August 26, 2012 |
If you fall behind on the loan payments for your car, the lender may send a repossession company to get the vehicle back. Some things to know: •Don't expect a break. If your loan contract does not stipulate a grace period, the car can be repossessed without warning after you miss a payment. "What we are finding recently is that banks are much more aggressive about picking up the car on the first default," said Nancy Barron, a San Francisco consumer-rights attorney. •Even if you're current on your payments, a car can be repossessed for failing to meet other terms of your loan contract, such as not buying insurance for the vehicle.
April 18, 2012 |
Legislation aimed at regulating controversial Buy Here Pay Here used-car dealers, which charge steep interest rates and are quick to repossess vehicles, was approved by the state Senate Banking and Financial Institutions Committee. The bill, by Sen. Ted Lieu (D-Torrance), classifies the dealerships, which finance most of their own sales, as state-regulated lenders. "This bill regulates an unregulated industry," Lieu said. The bill cleared the committee on a party-line vote Wednesday, with five Democrats voting aye and two Republicans nay. The proposal now heads to the Senate Appropriations Committee and then to the Senate floor.
December 30, 2011 |
Car dealers have found a new way to profit from people with money trouble: leasing them hand-me-down vehicles. The deals are pitched to customers as the cheapest way to drive a used car off the lot, with the added benefit of an easy escape for those who can't keep up with the payments. Few customers are told about the advantages on the other side of the trade. Leases can allow dealerships to sidestep interest rate caps, and there are fewer financial disclosures rules than with a conventional car loan.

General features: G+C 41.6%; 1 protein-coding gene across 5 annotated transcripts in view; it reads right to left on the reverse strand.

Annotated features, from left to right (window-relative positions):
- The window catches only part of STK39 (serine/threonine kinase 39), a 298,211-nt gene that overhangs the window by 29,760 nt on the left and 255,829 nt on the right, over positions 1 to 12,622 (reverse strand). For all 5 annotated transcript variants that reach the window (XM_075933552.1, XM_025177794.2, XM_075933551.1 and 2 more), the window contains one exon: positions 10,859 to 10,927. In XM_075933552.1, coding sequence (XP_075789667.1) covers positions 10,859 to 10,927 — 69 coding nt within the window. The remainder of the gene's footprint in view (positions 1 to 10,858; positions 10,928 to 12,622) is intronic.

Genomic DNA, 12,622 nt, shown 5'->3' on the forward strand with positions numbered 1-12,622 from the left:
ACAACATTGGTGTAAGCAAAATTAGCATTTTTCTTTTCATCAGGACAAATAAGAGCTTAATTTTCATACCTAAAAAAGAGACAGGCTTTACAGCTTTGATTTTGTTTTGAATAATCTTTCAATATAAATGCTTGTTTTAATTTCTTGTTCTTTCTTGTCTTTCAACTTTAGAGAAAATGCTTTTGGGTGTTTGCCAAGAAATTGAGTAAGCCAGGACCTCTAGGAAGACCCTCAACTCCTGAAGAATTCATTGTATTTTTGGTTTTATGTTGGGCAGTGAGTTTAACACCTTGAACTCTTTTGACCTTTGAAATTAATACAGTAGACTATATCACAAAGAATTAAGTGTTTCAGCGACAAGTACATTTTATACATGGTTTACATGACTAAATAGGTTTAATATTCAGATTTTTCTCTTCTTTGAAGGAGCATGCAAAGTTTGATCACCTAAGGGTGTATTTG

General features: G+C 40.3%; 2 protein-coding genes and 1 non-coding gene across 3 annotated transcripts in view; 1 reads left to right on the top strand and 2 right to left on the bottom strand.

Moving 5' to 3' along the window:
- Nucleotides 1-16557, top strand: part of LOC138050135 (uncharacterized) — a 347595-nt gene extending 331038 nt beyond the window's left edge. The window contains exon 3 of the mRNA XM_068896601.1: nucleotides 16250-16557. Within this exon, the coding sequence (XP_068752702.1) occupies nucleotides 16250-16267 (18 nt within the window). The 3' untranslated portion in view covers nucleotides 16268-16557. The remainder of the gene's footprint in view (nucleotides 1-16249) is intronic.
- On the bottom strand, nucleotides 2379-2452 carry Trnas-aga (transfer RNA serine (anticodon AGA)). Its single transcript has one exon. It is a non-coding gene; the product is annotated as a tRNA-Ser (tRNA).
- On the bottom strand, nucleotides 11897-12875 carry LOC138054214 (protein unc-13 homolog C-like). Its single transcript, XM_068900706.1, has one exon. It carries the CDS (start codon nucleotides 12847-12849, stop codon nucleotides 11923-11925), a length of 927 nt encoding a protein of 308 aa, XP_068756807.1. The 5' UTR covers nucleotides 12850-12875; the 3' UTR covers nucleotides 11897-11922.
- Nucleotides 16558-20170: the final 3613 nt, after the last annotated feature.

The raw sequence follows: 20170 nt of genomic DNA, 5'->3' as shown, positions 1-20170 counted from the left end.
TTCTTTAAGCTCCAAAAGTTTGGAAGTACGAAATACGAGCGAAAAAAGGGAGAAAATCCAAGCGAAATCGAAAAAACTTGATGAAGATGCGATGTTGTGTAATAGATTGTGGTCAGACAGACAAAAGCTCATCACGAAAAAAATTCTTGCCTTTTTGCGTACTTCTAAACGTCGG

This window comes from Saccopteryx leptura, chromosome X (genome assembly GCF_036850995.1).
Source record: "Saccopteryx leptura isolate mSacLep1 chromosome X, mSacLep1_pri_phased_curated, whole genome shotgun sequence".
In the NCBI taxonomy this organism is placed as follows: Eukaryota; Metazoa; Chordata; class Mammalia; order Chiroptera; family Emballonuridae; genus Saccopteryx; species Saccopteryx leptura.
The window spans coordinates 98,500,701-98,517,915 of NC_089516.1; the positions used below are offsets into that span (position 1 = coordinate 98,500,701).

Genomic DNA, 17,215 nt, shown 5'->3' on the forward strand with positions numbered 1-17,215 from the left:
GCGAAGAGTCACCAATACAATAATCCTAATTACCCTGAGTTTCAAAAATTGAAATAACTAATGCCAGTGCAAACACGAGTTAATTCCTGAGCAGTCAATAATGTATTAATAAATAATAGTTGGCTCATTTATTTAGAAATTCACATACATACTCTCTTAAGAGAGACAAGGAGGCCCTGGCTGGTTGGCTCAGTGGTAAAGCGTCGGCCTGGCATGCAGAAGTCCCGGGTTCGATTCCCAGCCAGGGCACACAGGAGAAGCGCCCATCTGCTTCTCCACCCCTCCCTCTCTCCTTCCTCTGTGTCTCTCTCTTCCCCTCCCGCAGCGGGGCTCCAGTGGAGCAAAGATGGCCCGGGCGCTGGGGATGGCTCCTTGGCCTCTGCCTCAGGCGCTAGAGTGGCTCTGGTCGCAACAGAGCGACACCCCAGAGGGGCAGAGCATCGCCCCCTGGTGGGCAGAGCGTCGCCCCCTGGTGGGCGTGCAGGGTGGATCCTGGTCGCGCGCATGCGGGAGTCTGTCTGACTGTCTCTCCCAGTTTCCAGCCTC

November 16, 2011 |
Investigators with the California attorney general's office have subpoenaed information from mortgage titans Fannie Mae and Freddie Mac as part of a wide-ranging inquiry into lending and foreclosure practices in the state. The subpoenas ask the government-controlled finance companies to answer a series of questions about their activities in California, including their roles as landlords who own thousands of foreclosed properties. The attorney general's office is also seeking details of Fannie and Freddie's mortgage-servicing and home-repossession practices, according to a person familiar with the matter.
October 30, 2011 |
First of three parts Tiffany Lee wanted a car. She was weary of the two-hour bus ride to her job at a UCLA Health System clinic. She hated having to ask friends to drive her 7-year-old son to his asthma treatments. But as a single mother with three children, bad credit and a $27,000-a-year salary, she couldn't find a bank or dealership willing to give her a loan. Then a friend steered her to Repossess Auto Sales in Hawthorne. Another buyer might have balked at the deal she was offered.
July 20, 2011 |
The number of Californians entering foreclosure dropped steeply in the second quarter to the lowest level since 2007, a sign the foreclosure crisis in the Golden State could be easing as the housing market stabilizes and regulators increase scrutiny of lenders. Notices of default filed against California homes dropped 17% from the previous quarter and 19.2% from the same period last year, according to San Diego research firm DataQuick. A total of 56,633 homes received a notice of default, which is the first formal step in the foreclosure process.